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Emergency budget: where should the axe fall?

No, more than just cutting government spending will be needed in the June 22 emergency budget – there will also have to be substantial increases in income tax, say Britain’s private sector finance managers.

Business analysts Lindsell Marketing conducted research amongst 1,000 UK company finance professionals, and the findings are clear: an overwhelming majority say income tax must rise in order to tackle the current public sector deficit.

According to Britain’s financial managers, the current £150,000 threshold for higher rate income tax may be too high to have any meaningful effect. A quarter of respondents recommend prioritising tax rises for £150k+ earners, but a further fifth think the threshold should be reduced to £100k+, and another fifth feel it should be just £50k. 

Using HMRC figures, Lindsell Marketing calculates that a ten per cent increase in income tax revenues from £150k+ earners would raise just a few hundred million pounds, whereas a ten per cent increase in income tax revenues from £100k+ earners would deliver several billion pounds into the exchequer. Plus, this additional burden would only affect the 700,000 or so wealthiest taxpayers while raising significant sums.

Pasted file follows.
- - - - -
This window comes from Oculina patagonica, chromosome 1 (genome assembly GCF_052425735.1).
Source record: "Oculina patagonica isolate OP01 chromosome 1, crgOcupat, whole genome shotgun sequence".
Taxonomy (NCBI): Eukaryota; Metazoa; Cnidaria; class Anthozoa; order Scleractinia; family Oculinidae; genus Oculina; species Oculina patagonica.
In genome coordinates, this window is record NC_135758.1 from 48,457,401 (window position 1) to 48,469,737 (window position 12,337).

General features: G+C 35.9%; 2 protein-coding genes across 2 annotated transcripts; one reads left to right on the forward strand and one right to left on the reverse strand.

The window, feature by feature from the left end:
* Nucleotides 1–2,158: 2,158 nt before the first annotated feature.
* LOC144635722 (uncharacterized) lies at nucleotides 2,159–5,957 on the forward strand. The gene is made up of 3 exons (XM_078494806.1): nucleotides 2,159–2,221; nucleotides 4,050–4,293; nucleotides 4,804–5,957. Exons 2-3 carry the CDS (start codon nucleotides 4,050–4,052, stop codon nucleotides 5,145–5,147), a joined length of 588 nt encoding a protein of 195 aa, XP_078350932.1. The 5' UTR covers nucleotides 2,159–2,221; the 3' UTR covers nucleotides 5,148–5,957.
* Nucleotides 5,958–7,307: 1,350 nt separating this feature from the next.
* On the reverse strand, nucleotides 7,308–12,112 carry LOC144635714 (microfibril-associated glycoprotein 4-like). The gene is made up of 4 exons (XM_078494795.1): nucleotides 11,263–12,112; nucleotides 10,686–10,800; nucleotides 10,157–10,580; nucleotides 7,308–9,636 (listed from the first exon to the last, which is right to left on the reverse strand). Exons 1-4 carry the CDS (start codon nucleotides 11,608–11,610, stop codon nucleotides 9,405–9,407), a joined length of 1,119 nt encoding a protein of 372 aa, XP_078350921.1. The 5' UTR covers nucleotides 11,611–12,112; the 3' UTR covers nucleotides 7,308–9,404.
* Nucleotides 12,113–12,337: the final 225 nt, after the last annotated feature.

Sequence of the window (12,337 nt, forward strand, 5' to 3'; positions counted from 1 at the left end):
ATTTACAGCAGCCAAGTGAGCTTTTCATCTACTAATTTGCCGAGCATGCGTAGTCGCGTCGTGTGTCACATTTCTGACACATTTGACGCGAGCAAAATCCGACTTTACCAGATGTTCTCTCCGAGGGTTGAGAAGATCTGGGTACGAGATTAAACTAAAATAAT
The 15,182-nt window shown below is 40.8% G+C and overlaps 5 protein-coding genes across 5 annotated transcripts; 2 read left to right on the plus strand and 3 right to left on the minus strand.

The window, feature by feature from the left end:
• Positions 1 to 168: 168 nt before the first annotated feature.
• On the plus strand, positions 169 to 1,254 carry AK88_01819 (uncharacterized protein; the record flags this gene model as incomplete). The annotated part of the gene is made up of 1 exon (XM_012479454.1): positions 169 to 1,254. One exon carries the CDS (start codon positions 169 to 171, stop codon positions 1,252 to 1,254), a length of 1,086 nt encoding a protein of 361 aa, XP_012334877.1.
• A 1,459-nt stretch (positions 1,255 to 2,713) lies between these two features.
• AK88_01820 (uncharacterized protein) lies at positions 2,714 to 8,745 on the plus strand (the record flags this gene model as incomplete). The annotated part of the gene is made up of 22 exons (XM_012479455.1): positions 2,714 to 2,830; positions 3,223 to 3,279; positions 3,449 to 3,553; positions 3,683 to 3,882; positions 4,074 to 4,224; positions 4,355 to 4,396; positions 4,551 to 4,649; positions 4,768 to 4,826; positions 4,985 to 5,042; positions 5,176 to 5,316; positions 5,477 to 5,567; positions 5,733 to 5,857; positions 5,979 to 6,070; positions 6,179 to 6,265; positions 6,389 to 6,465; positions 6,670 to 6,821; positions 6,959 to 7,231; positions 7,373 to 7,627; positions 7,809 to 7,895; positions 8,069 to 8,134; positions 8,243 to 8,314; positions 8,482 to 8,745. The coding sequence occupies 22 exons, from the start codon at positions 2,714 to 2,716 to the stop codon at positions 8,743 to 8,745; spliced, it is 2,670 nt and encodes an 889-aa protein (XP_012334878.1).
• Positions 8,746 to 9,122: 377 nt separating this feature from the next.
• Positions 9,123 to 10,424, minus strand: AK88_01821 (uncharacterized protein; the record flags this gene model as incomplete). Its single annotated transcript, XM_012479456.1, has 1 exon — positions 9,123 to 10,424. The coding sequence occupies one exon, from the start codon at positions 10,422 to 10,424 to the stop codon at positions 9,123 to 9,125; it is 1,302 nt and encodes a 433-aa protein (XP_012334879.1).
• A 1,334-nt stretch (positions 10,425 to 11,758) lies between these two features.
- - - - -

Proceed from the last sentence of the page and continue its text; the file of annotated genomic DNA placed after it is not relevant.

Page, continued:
“Tinkering round the edges with insignificant tax revenue streams such as inheritance tax, capital gains or property taxes is largely a waste of time,” says Paul Lindsell, MD of Lindsell Marketing. “Most important is to establish an income threshold for upper rate tax that brings in significant sums.”

In terms of spending cuts, finance professionals advise that the government concentrates on central government and quangos – leaving the police, NHS and local government largely alone. This key finding, says Lindsell, suggests that finance managers believe health, law and order and local government to be “leaner” than central government and quangos.

“The new administration really needs to pay attention to the outcomes of this research,” continues Lindsell. “Experienced finance professionals, who have to make hard decisions week in, week out, are telling the new boys on the block to get straight down to the hard tack.

“With the inter-party negotiations out of the way, the first 100 days of this government will be judged on one key issue – tackling the public sector deficit. Dogma has to be thrown to the four winds and the door opened to level-headed practicality.”

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